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The Boys & Girls Clubs of America are better known for after-school homework help and volunteerism than for innovative career development.
But ask the kids at some of the boys & girls clubs in states like Indiana, Montana, and Washington, and they might say they’re surrounded by high-tech tools to help them envision their future.
Lana Taylor, executive director of the Indiana Alliance of the Boys & Girls Clubs, said her staff had begun looking at ways to get students — particularly middle school students — back in as the pandemic eased and children returned to in-person programs. Because children love technology and hands-on learning, Taylor thought it only natural to create programs that leverage both.
In February 2022, Indiana Boys & Girls Clubs partnered with immersive technology startup Transfr to introduce students at 10 of its clubs to new career and employment opportunities. The collaboration dovetailed with a new focus on workforce readiness at the Indiana Department of Education. Now, thanks to a state grant, Transfr’s partnership with clubs is expanding to 21 more clubs across Indiana.
“Just having the experience and being exposed to it was really good, even for the little guys. Because what we find is that you have to start early.”
Lana Taylor, executive director of the Indiana Alliance of the Boys & Girls Clubs
Transfr uses virtual reality to develop immersive career and personal training simulations for industries such as manufacturing, carpentry, public safety, hospitality, and automotive. In 2021, the company began working with several Boys & Girls Clubs in Washington State and Montana to tailor this training to K-12 students.
According to Taylor, the program is a great fit for Indiana club students because the simulations introduce them to industries they hadn’t thought of before.
“Just having the experience and being exposed to it was really good, even for the little guys. Because what we find is that you have to start early,” she said. “For middle school, high school — they come there and think, ‘I’ll be out of school in two years. Here’s what I would like to do. It was great fun. I’d love to figure out how to do that.’”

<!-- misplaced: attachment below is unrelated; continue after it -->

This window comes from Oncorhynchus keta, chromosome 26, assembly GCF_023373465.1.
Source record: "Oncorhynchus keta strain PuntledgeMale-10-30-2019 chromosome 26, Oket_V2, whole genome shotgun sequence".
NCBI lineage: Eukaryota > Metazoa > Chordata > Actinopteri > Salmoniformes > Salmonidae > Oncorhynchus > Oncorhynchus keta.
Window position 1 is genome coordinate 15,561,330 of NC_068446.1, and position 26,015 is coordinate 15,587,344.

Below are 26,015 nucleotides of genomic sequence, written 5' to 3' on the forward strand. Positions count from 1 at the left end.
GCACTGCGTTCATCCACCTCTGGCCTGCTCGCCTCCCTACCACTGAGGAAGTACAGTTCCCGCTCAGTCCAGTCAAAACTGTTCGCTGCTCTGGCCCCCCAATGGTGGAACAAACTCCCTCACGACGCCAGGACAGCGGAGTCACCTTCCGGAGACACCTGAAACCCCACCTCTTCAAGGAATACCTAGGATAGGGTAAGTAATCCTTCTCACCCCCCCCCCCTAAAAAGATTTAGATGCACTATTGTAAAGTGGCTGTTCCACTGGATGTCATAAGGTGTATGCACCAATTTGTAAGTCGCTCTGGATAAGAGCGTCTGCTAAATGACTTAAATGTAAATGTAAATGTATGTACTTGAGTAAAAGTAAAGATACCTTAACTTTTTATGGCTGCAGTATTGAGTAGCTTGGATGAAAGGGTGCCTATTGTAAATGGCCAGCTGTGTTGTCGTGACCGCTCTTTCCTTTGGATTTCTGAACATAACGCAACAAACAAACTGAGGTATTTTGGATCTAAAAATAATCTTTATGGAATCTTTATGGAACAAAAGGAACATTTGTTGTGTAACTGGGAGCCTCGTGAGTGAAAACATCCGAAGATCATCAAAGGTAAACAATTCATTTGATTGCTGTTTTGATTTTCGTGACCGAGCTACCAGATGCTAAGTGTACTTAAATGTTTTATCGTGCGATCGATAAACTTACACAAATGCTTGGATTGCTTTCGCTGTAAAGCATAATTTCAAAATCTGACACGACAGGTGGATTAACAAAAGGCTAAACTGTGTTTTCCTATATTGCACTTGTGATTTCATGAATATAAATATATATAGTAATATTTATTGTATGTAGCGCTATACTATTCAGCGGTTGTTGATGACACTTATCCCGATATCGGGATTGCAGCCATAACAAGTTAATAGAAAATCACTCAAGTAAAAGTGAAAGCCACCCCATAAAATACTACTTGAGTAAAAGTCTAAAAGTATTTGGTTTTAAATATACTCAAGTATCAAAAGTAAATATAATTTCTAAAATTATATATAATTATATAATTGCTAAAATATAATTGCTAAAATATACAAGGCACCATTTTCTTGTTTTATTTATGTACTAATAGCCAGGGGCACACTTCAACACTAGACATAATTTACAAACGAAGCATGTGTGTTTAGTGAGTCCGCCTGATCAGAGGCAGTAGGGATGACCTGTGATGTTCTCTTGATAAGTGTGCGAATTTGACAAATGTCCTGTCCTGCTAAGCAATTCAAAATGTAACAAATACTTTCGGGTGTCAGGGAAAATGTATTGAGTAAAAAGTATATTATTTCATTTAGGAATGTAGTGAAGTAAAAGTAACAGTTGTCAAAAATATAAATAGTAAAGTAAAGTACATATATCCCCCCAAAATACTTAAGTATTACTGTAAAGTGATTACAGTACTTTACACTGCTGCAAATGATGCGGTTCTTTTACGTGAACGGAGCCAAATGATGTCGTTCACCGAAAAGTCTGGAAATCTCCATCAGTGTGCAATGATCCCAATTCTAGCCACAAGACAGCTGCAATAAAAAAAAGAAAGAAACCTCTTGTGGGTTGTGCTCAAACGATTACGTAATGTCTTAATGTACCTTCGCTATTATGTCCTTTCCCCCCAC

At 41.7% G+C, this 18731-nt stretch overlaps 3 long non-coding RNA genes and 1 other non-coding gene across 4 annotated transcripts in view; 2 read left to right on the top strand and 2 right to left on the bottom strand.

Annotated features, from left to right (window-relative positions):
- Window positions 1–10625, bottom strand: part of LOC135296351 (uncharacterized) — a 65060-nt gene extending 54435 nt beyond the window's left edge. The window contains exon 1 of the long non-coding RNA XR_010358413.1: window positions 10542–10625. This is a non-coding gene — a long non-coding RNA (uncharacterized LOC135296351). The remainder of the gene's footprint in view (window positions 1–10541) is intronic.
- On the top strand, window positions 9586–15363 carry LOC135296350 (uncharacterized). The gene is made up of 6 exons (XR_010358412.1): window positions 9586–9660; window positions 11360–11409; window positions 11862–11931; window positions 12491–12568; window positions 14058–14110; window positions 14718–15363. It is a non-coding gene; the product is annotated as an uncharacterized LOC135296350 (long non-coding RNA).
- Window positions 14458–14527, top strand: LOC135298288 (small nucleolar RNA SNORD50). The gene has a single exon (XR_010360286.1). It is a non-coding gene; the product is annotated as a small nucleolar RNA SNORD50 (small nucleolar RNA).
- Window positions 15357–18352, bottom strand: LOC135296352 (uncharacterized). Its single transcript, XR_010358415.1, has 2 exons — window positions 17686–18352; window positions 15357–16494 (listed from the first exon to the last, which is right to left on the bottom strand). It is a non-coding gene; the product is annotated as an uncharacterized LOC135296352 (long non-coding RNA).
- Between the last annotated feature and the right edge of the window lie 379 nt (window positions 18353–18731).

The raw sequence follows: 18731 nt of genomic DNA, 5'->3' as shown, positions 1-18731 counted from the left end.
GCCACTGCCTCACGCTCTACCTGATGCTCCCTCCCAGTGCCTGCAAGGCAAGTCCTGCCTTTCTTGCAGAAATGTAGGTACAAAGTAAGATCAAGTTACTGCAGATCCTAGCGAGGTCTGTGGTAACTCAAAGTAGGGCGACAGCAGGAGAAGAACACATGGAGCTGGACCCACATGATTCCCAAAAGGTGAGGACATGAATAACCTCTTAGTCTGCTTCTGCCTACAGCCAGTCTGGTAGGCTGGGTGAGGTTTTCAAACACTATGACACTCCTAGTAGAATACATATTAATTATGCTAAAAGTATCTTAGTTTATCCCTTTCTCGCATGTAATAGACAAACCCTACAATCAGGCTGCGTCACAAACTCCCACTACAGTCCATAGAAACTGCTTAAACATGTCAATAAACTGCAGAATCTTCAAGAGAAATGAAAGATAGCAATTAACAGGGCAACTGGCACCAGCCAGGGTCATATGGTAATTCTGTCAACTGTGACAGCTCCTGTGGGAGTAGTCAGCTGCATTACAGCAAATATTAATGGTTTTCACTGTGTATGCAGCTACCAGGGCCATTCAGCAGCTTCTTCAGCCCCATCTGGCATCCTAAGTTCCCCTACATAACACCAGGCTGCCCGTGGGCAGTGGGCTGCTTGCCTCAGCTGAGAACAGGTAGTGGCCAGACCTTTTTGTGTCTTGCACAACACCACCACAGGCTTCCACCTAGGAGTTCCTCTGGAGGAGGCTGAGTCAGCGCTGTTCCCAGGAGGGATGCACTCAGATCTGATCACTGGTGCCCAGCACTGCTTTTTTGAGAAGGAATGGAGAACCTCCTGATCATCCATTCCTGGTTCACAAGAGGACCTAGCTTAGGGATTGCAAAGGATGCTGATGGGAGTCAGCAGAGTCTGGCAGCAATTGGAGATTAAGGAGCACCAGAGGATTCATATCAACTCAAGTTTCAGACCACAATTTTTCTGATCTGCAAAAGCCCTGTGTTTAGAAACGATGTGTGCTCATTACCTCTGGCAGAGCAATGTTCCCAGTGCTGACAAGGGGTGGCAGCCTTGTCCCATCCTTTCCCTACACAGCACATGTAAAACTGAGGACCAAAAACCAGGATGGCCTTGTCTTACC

Related: COLUMN: Helping middle school students think about a post-pandemic future
Once students have completed a series of simulations, they are asked to answer questions that gauge their interest in the area. Taylor said this helps her team arrange internships and apprenticeships with local companies.
Brian Hartz, business owner of Transfr’s virtual training facility, said the training is hitting many children where they are.
“Young people are naturally more comfortable with any new technology than people who are more established in their careers,” he said. Also, there is a huge need for a pipeline of future job applicants in many craft industries, he added. This demand is helping fuel a growing movement for career exploration at a younger age.
The national Boys & Girls Club is also sharpening its focus on staff development for young people, Taylor said.
And in Indiana, the state Department of Education announced in 2021 that career exploration and postsecondary education readiness will be a requirement in its schools. The department will also partially evaluate school districts on their career readiness work.
Taylor said many of the clubs’ high school attendees, as well as the college-age AmeriCorps members who serve as staff and volunteers, are looking for non-traditional avenues after graduation. The virtual reality simulations give them a glimpse into jobs that may not require a four-year degree.
It’s not just the older kids that Indiana clubs are hoping for new opportunities. According to Taylor, the middle school age group has now become one of the clubs’ priorities. During the pandemic, she said, club staff were most concerned about supporting the youngest kids and providing opportunities for high schoolers, but there wasn’t much programming for middle-grade kids.
Taylor said clubs across the state are now focusing on these students. A work-based learning program using Transfr’s VR headsets is designed specifically for middle school students. It gives these students the opportunity to learn about trades and careers and to become ‘junior staff’ of the Boys & Girls Club by working 50 hours for the club.
“They are kind of a lost generation right now. We didn’t really have a lot of options for them,” Taylor said. “So we really expanded and tried to make sure we have special programs for them.”
This story about virtual reality and vocational training was produced by The Hechinger Report, a nonprofit, independent news organization focused on inequality and innovation in education. Sign up for Hechinger’s newsletter.